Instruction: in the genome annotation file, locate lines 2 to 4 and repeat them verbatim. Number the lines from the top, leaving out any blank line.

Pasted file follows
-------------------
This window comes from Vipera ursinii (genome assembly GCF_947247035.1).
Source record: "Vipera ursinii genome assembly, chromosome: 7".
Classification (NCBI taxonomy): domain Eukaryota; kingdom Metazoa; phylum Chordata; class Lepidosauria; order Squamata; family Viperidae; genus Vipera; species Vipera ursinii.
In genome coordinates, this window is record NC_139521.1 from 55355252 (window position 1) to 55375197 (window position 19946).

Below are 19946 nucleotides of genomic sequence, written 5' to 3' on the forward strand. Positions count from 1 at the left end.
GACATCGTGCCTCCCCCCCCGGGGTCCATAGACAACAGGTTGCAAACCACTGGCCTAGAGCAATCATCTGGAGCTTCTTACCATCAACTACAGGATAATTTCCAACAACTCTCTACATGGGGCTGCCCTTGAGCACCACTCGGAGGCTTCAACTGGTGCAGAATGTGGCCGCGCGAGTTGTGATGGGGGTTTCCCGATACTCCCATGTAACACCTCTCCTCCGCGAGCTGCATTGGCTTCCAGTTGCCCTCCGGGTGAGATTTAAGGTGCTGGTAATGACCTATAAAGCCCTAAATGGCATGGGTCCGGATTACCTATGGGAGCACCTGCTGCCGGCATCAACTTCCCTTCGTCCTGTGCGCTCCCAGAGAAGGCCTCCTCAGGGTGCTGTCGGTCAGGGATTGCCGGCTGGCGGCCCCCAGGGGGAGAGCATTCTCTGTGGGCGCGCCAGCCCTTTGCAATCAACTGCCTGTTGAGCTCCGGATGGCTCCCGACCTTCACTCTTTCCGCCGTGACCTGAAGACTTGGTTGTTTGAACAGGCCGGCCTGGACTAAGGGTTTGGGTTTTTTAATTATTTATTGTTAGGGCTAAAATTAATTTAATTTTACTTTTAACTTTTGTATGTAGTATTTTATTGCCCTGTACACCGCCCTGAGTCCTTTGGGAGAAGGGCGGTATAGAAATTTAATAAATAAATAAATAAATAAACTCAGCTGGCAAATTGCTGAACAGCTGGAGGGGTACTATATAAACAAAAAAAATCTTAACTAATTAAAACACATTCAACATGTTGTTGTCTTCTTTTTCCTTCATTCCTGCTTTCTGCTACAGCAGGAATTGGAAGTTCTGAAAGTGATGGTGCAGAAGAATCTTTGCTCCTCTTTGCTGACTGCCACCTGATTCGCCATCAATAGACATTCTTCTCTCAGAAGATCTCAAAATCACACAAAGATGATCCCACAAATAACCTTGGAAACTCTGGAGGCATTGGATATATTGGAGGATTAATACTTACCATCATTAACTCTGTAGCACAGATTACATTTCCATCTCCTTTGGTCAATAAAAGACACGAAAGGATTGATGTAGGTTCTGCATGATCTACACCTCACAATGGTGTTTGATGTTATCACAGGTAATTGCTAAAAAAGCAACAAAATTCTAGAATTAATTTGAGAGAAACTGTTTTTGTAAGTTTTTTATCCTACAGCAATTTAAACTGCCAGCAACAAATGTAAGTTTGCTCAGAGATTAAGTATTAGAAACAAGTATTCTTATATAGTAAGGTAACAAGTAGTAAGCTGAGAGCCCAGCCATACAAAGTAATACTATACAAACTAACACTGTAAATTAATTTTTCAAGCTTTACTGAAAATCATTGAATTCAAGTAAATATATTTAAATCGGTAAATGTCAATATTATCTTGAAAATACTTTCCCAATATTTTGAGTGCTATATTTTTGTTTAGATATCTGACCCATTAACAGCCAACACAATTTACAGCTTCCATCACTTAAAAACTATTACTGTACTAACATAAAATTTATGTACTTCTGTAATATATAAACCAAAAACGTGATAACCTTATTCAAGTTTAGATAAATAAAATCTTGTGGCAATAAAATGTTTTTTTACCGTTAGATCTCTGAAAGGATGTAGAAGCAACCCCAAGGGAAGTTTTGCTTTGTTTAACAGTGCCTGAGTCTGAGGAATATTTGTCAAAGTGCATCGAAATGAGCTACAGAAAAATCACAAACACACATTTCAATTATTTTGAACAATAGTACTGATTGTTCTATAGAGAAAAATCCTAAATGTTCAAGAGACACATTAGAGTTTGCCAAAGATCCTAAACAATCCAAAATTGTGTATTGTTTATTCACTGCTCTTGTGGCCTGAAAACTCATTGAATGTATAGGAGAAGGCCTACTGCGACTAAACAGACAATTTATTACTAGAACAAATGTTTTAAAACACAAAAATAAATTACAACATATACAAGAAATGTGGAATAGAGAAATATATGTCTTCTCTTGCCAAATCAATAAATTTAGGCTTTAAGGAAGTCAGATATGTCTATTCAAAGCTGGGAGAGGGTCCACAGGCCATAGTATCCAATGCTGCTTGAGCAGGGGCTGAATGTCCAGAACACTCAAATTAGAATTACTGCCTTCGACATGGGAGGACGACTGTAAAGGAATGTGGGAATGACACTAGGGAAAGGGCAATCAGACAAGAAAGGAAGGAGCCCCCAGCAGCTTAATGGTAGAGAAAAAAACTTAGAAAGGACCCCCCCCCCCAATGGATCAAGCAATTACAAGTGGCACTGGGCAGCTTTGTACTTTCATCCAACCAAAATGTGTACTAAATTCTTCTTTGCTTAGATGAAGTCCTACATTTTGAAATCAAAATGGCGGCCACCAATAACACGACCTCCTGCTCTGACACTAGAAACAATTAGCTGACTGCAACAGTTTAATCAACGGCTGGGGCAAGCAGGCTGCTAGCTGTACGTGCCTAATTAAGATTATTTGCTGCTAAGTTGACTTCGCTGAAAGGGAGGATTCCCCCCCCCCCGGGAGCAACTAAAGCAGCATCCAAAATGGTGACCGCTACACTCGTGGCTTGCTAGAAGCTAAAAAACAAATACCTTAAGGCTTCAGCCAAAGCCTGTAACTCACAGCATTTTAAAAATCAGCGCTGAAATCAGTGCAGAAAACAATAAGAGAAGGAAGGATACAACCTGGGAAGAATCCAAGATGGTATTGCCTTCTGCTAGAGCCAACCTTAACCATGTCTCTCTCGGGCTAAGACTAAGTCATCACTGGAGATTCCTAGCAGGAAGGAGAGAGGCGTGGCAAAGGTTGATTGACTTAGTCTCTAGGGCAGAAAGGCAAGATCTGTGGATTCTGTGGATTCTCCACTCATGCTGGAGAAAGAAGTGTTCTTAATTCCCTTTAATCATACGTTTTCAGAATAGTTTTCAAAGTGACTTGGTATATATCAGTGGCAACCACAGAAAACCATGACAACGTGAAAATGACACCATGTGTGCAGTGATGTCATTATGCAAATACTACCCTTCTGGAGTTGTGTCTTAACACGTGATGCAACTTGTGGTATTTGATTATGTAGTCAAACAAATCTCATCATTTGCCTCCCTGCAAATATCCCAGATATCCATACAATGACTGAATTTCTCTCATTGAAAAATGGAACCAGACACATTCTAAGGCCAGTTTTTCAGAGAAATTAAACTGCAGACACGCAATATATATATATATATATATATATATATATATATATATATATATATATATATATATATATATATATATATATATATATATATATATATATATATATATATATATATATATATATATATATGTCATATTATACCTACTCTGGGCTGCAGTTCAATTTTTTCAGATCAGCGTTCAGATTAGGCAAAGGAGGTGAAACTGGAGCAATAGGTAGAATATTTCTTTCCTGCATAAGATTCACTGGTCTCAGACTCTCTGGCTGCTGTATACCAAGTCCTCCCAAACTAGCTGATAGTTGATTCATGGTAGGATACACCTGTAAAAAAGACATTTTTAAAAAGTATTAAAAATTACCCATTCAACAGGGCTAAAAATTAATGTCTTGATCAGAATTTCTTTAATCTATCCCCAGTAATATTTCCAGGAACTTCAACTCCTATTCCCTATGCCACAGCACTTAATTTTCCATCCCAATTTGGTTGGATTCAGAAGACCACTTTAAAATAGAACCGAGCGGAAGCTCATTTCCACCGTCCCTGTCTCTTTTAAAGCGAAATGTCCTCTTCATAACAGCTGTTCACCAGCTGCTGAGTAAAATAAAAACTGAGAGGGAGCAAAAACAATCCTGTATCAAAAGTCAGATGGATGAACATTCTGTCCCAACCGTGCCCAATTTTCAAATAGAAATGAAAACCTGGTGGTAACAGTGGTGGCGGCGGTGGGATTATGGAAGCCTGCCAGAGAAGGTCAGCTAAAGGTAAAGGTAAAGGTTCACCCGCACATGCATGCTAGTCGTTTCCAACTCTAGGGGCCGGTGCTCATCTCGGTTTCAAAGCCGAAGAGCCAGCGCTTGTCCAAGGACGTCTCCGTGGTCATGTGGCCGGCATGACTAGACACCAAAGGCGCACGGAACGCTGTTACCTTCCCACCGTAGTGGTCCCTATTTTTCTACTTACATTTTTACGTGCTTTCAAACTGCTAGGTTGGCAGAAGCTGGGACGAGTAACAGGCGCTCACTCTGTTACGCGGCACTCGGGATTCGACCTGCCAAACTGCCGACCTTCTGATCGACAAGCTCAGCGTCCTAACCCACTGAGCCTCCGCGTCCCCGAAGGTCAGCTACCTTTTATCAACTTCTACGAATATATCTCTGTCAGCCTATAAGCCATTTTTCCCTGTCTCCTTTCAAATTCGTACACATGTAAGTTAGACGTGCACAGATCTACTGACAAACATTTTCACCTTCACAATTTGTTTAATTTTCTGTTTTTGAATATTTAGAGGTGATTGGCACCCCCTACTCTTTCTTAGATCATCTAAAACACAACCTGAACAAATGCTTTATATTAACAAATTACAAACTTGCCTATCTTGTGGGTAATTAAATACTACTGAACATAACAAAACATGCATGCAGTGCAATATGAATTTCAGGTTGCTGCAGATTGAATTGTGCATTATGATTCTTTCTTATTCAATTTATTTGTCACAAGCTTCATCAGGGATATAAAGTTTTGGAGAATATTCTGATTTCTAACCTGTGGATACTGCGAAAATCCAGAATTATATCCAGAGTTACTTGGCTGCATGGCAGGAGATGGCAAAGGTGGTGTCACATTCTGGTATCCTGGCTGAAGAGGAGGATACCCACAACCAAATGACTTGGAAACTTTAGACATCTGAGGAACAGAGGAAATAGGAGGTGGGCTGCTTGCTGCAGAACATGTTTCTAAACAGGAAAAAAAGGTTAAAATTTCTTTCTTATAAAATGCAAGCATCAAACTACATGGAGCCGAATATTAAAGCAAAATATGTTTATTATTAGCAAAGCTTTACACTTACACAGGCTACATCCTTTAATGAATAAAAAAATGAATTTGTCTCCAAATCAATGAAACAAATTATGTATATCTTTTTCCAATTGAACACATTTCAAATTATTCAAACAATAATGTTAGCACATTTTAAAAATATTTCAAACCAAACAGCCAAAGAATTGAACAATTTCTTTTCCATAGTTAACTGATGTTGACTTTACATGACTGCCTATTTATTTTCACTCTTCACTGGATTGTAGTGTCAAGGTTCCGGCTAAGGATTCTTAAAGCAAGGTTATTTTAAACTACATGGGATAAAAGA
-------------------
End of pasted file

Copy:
Source record: "Vipera ursinii genome assembly, chromosome: 7".
Classification (NCBI taxonomy): domain Eukaryota; kingdom Metazoa; phylum Chordata; class Lepidosauria; order Squamata; family Viperidae; genus Vipera; species Vipera ursinii.
In genome coordinates, this window is record NC_139521.1 from 55355252 (window position 1) to 55375197 (window position 19946).